Alzheimer's disease (AD) is the most representative degenerative brain disease, accounting for 60 to 80% of all dementia cases. In search for new mechanism for AD, the research team led by Professor Seong-Woon Yu of Brain and Cognitive Sciences paid attention to the autophagy of microglia, brain immune cells, is suppressed by inflammation.
'Microglia' are phagocytic immune cells which are resident in the central nervous system and share many characteristics with macrophages. They act as brain janitors that eliminate harmful materials accumulated in the brain tissue. Autophagy plays an important role in removing pathogens such as mycobacteria or toxic materials inside cells, for which Professor Ohsumi Yoshinori received the Novel Prize in Physiology in 2016.
Professor Yu's team identified that PI3K/Akt signal transmission routes are activated inside cells if inflammatory materials combine with TLR4 (Toll-like receptors) which exist on the microglia surface, inhibiting autophagy. The team verified for the first time that the suppression of autophagy leads to decline of the ability to decompose amyloid β, which causes Alzheimer and aggravates the disease even further.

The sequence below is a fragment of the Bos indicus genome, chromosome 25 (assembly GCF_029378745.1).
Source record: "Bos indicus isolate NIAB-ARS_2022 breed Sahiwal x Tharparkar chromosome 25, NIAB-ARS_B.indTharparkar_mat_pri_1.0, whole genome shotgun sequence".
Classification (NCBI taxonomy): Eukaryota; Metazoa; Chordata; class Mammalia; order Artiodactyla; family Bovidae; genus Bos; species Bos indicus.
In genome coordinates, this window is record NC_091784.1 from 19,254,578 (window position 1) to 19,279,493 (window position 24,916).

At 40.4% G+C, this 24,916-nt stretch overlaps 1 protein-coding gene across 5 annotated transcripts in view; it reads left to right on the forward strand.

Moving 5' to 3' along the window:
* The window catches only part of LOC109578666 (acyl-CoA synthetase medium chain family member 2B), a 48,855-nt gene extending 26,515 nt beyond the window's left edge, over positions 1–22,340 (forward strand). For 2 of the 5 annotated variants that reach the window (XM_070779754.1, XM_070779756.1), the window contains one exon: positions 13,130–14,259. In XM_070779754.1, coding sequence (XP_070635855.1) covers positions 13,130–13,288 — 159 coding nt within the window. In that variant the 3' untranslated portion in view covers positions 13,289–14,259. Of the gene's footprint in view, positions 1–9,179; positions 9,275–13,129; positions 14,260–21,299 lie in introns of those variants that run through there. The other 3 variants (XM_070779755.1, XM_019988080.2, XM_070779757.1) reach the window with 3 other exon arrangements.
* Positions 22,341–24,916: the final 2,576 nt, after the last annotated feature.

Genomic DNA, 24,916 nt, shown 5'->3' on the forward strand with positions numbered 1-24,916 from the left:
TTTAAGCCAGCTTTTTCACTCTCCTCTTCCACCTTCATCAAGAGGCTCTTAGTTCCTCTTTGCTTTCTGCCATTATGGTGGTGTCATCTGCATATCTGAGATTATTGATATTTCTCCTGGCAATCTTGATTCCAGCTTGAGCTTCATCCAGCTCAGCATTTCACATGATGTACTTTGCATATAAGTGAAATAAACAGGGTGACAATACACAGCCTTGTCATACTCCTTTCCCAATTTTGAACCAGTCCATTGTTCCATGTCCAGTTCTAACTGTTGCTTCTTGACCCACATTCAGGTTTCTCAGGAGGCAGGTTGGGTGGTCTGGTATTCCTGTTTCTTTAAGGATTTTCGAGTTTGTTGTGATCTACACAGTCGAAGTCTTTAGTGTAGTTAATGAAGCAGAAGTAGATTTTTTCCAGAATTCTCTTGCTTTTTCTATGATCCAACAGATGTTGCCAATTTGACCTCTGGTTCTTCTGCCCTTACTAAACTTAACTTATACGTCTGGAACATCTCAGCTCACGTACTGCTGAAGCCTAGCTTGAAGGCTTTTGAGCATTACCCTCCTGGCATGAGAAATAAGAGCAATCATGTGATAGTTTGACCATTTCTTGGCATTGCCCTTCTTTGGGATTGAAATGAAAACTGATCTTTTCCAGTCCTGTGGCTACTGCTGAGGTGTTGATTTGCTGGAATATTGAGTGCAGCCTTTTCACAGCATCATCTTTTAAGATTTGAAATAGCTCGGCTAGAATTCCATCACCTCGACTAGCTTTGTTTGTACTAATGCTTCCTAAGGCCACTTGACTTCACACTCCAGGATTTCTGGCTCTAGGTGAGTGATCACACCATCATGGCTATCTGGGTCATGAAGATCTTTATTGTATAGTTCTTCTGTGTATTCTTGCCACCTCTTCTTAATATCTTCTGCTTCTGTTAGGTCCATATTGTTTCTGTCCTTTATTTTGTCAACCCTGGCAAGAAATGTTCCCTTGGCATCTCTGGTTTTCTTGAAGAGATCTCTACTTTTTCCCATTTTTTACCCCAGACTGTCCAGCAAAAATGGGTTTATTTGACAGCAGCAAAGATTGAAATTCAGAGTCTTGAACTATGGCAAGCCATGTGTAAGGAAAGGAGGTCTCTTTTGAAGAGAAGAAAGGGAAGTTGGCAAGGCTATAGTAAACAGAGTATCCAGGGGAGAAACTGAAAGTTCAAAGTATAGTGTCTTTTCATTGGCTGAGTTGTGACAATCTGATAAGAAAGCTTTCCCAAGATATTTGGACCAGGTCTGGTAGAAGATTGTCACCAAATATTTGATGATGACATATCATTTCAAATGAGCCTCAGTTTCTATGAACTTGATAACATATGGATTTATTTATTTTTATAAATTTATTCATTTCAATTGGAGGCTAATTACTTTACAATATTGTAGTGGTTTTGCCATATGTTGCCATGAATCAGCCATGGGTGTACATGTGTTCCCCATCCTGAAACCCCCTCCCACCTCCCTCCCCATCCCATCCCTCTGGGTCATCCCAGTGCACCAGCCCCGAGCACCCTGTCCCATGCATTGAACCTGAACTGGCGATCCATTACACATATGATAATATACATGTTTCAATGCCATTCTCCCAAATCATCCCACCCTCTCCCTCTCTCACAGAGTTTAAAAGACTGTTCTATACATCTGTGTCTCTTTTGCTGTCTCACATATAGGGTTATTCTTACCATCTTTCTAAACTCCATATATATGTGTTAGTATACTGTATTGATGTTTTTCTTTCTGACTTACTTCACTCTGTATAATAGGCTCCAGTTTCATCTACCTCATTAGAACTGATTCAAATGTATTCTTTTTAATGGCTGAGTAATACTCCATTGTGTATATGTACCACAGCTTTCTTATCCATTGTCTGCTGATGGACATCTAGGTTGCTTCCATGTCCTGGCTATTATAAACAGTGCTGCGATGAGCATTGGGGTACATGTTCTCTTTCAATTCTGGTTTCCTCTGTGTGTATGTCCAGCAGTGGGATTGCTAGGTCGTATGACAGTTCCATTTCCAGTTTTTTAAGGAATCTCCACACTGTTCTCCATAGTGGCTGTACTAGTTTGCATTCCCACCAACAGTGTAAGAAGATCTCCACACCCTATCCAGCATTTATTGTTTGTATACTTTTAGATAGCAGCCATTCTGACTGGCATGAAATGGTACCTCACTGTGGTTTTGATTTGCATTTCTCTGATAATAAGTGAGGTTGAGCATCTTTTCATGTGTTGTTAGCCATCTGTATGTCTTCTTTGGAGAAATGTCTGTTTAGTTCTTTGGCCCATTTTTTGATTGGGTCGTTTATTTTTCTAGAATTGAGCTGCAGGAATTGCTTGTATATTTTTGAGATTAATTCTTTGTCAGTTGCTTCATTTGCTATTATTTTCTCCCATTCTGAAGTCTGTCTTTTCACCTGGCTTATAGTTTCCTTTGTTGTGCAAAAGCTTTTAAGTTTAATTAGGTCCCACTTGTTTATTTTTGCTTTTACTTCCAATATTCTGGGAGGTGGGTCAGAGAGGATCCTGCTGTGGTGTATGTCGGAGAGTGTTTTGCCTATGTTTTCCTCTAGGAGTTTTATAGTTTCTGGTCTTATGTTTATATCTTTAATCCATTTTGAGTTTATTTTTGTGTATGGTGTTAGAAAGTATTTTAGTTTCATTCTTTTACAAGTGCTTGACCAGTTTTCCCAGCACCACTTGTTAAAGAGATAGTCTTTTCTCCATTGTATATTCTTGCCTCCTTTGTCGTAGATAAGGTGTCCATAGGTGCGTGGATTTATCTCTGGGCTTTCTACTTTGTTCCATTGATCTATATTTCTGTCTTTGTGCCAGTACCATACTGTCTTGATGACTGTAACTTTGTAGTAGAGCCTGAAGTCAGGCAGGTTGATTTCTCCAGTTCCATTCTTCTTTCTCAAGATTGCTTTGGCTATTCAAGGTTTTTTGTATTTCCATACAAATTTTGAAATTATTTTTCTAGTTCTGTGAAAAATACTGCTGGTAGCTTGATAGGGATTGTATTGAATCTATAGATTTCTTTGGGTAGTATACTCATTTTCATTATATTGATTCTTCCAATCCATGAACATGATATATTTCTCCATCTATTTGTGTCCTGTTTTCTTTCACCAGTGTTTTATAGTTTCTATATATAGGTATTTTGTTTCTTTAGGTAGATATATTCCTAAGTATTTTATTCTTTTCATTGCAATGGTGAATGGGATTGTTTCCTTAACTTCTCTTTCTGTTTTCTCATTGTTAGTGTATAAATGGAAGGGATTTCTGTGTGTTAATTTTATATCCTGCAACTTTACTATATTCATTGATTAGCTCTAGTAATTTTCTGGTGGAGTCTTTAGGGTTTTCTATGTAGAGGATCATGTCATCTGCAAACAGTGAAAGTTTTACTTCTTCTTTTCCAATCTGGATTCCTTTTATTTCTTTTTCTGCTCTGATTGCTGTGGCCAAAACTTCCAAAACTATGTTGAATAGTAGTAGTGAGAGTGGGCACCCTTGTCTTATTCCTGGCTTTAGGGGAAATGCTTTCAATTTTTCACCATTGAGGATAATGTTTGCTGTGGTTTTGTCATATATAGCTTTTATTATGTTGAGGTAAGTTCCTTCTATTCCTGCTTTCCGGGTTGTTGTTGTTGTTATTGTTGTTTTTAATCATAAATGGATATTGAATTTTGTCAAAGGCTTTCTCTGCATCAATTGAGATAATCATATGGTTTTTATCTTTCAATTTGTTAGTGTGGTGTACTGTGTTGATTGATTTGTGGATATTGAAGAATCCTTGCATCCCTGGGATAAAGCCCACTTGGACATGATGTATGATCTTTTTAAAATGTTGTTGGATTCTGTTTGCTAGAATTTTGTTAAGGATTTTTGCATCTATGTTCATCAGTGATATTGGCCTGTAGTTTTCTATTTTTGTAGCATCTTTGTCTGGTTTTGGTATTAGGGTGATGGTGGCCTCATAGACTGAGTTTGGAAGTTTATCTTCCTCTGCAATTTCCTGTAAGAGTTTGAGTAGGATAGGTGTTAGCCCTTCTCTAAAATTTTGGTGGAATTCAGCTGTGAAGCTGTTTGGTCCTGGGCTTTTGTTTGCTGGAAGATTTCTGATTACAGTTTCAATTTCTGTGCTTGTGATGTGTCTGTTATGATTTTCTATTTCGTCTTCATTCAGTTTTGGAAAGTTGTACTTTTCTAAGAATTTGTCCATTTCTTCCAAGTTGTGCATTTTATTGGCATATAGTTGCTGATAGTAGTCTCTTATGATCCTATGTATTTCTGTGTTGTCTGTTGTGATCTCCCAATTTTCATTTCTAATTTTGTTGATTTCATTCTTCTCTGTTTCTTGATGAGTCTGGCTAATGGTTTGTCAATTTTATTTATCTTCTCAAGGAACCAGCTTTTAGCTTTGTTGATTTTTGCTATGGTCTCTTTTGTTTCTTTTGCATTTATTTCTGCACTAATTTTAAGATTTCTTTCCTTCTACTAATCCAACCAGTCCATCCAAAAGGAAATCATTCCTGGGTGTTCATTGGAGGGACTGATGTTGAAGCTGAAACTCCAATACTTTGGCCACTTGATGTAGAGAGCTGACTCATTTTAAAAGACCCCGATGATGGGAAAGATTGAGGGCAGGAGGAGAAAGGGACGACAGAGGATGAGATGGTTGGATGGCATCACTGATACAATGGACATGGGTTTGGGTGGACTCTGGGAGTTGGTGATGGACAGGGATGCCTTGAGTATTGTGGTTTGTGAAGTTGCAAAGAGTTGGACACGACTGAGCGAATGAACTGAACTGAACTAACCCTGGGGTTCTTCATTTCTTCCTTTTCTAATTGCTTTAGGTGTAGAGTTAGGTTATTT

While researches have been continuously conducted to show that inflammation and brain cell autophagy are related with degenerative brain diseases, there has been a lack of understanding on its process. Also, it has been known that autophagy becomes more active in other immune cells in our bodies by inflammation, in contrast to microglia. Thus, this research of brain cell autophagy is expected to suggest an important clue for brain disease treatment by understanding how the problems of autophagy would affect brain functions.
Professor Yu said "Though nerve inflammation always increases if one contracts a degenerative brain disease, it has not been known that an autophagic effect is suppressed in microglia which is related to inflammatory increase. If we focus on brain tissue cells and keep researching the relationship between nerve inflammation and autophagy, we will be able to take a step closer to developing treatments and new strategies for curing brain diseases."